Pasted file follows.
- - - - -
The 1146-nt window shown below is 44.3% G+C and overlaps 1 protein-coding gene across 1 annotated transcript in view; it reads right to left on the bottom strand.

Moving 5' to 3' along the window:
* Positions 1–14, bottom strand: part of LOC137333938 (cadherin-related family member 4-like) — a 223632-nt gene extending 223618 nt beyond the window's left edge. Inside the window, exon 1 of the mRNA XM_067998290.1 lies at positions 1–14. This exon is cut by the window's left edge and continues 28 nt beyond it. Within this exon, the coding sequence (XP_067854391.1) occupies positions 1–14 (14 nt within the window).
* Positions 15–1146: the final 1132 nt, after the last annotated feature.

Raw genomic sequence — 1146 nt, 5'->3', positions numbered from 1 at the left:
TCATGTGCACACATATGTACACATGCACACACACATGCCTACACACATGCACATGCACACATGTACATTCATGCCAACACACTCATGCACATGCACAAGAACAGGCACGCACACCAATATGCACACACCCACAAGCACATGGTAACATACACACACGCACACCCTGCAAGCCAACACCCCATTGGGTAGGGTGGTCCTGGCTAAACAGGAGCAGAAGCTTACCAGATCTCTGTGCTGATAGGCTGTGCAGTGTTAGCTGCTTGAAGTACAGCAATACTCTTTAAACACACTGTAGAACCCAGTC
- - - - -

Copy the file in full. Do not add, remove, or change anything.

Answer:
The 1146-nt window shown below is 44.3% G+C and overlaps 1 protein-coding gene across 1 annotated transcript in view; it reads right to left on the bottom strand.

Moving 5' to 3' along the window:
* Positions 1–14, bottom strand: part of LOC137333938 (cadherin-related family member 4-like) — a 223632-nt gene extending 223618 nt beyond the window's left edge. Inside the window, exon 1 of the mRNA XM_067998290.1 lies at positions 1–14. This exon is cut by the window's left edge and continues 28 nt beyond it. Within this exon, the coding sequence (XP_067854391.1) occupies positions 1–14 (14 nt within the window).
* Positions 15–1146: the final 1132 nt, after the last annotated feature.

Raw genomic sequence — 1146 nt, 5'->3', positions numbered from 1 at the left:
TCATGTGCACACATATGTACACATGCACACACACATGCCTACACACATGCACATGCACACATGTACATTCATGCCAACACACTCATGCACATGCACAAGAACAGGCACGCACACCAATATGCACACACCCACAAGCACATGGTAACATACACACACGCACACCCTGCAAGCCAACACCCCATTGGGTAGGGTGGTCCTGGCTAAACAGGAGCAGAAGCTTACCAGATCTCTGTGCTGATAGGCTGTGCAGTGTTAGCTGCTTGAAGTACAGCAATACTCTTTAAACACACTGTAGAACCCAGTC